I love, love writing dialogue. I love how people in real life speak when they think no one else is listening, I love how they speak when they’re frustrated and the words can’t come fast enough and they’re sometimes the wrong ones. That’s one of my favorite and strongest areas of the creative process. What I’ve been working on over the last few years is my plotting and storytelling. I’ve been a proud, dedicated “pantser,” but I want to stretch and grow as a writer, so I wondered if some form of outlining could help me. I worried that working off too tight an outline would give me hives and completely bore me. But a looser, modified version called story beats, which author Lynne Cantwell shared with me, feels like a comfortable “halfway” step. I’ve used this process on my last two books and I really feel like it’s helped me focus on character motivation and storytelling.

How interesting. I’ll have to try that. What are your thoughts on the standard writing advice, “write what you know”?

How long do you have? I get a little passionate about this subject. I think it certainly helps to write about what has settled in your pores. But I don’t discount empathy and imagination for writing about things you’d like to explore and learn about. Or else how would we write science fiction? How would male authors write from a female point of view, and vice versa? Has J.K. Rowlings ever been a boy wizard?

Exactly. How do you classify yourself as a writer? Fiction or non-fiction?Specific genre such as mystery, short story, paranormal or more general such as women’s fiction, Appalachian, etc.

Oh, that’s hard. I write so many different genres. It’s all fiction—at least currently, because there’s a potential biography that’s been poking at me about one of my unsung baseball role models. One day when I can sit down and do all the research that will be required. Since I write so many different types of fiction—women’s fiction, contemporary, romance, romantic comedy, short stories—I’d boil it down to “realistic-style fiction about realistic characters going through sometimes trying situations with pathos and humor, often with an underlying romantic thread.” Yeah. There’s an Amazon category just waiting for me.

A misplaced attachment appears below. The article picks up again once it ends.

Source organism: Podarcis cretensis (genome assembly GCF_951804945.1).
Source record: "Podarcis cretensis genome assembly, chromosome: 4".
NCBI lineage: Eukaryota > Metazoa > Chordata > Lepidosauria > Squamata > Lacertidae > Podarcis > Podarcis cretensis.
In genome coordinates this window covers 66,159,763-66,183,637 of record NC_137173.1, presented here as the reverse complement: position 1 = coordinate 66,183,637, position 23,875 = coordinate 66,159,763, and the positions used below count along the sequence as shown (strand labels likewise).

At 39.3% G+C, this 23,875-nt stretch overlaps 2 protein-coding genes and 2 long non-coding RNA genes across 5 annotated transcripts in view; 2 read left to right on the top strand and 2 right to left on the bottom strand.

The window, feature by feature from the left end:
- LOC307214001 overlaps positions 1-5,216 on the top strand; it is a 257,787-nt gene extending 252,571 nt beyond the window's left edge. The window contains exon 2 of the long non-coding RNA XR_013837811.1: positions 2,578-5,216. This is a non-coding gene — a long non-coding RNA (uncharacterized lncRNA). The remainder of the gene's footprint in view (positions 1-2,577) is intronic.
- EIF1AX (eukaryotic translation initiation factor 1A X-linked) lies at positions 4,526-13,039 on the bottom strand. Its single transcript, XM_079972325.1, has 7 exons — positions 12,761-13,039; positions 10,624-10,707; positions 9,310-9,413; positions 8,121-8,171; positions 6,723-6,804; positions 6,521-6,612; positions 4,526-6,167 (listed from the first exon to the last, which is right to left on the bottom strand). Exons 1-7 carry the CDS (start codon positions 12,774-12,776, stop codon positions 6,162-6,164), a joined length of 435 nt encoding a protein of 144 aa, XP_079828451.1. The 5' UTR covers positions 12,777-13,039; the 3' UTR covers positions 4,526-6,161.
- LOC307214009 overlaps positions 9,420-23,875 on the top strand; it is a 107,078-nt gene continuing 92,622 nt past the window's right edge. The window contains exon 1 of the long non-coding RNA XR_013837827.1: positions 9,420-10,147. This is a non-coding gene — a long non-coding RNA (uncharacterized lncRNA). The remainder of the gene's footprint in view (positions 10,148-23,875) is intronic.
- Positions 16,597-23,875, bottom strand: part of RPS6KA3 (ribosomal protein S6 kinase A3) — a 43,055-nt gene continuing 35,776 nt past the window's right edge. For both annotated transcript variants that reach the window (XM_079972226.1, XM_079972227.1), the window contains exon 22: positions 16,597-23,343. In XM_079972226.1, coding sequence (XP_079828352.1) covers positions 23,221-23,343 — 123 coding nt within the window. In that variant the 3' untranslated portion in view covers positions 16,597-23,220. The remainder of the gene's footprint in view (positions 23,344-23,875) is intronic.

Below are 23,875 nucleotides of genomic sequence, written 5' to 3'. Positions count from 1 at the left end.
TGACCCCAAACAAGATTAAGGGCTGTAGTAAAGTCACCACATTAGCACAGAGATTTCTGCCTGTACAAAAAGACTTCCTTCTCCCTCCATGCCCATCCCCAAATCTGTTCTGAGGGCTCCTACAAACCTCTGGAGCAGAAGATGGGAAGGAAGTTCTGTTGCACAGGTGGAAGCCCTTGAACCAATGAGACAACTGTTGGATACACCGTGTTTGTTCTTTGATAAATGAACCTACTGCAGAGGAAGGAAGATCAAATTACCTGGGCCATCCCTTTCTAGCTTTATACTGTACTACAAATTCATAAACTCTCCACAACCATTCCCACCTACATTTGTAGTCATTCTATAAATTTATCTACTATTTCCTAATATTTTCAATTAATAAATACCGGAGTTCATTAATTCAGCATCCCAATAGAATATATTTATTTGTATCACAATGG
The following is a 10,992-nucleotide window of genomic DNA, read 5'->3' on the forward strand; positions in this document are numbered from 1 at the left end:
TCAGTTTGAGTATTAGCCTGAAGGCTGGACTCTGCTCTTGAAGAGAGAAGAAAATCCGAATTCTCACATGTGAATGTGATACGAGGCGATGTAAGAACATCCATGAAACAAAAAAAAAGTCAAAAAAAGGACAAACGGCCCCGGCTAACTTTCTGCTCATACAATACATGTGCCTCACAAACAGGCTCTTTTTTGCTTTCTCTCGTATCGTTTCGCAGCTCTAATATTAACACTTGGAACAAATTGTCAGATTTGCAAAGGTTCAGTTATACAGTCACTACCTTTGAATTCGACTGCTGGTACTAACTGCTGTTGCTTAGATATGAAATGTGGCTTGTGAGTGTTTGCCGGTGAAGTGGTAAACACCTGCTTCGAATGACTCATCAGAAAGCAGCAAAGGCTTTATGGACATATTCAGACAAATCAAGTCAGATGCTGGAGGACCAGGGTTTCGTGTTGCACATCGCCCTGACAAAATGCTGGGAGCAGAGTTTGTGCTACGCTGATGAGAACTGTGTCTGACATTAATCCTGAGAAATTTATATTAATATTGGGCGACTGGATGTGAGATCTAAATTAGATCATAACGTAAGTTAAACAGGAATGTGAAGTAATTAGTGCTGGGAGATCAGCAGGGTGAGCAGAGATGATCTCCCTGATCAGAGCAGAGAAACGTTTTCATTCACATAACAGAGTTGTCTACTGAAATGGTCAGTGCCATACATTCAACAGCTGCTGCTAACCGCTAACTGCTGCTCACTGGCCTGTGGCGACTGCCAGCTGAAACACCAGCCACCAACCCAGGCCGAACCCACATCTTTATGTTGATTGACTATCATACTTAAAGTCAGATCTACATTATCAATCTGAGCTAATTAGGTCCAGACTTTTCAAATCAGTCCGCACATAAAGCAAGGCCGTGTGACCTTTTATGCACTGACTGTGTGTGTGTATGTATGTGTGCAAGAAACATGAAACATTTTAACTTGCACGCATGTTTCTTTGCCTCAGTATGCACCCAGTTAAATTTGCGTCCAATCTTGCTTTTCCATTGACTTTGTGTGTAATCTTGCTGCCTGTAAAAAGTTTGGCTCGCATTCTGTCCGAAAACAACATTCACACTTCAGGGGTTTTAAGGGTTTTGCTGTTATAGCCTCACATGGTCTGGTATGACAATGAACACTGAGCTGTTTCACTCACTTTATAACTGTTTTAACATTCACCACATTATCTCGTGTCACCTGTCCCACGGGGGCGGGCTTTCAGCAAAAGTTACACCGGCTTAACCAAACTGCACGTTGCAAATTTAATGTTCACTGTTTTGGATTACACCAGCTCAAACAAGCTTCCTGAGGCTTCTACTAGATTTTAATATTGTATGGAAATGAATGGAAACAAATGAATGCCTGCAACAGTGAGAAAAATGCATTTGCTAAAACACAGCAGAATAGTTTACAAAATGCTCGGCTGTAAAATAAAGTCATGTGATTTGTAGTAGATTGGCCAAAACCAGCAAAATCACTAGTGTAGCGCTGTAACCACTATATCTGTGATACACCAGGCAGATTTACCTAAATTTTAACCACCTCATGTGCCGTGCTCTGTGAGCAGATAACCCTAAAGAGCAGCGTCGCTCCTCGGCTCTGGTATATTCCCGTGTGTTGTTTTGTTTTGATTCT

I like that. Describe your writing process once you sit down to write—or the preliminaries.

First I light a candle and sacrifice a goat… oh, wait. Wrong interview. Coffee is usually involved. I sit down and do a little deep breathing to clear my head. Then I just start typing. I’m working on a few different projects at any one time, and I think that flexibility helps me to drop pretty quickly into a project I’ve been away from for a bit. It’s like a muscle you need to keep fit, like any of the others.

Have you bought an e-reader? What is your overall impression of electronic publishing?

I was given one as a gift a few years ago and I love it. Electronic publishing has brought reading into the lives of many people who had otherwise given it a pass. Although there is nothing like a printed book—I love the feel of them and that smell of ink and paper—e-books are not only here to stay but growing in popularity.

It appears ebooks are the future. I know I love my Kindle. Any good suggestions for overcoming writer’s block?

For me, there is no writer’s block. Other forces are often afoot. When the words don’t come, it’s usually because I’m tired or overwhelmedand try to compensate by thinking too hard. Maybe that’s true for other writers; I don’t know. I’ll take a small break and get some fresh air or go swimming. My favorite advertising professor used to tell me that creative blocks dissolve in water. If we were stuck on something, he’d tell us to go fill our heads with information and then take a bath. But for me, the pool works just as well.

I’ll have to try that. Thanks for joining us today, Laurie, for a fun, interesting interview. For more information about Laurie:


First, let me say that I have nothing against cats. I like them. At least six have “owned” me over the course of my life.

But my heart belongs to dogs—both real and fictional.

Carolyn J. Rose, author

Carolyn J. Rose, author

Right now I share my furniture and take long walks with two ten-pound hairballs, Bubba (a miniature Schnauzer/Yorkie mix) and Max (a purebred Maltese with issues). (Pictures on my website, )

I share my office with a trio of fictional canines, Sebastian, Nelson, and Cheese Puff.

That puts me in good company. Dogs reside in far more than a third of all U.S. households. And a heck of a lot of writers have created canine companions—from Argos to Lassie to White Fang to Old Yeller to Winn-Dixie.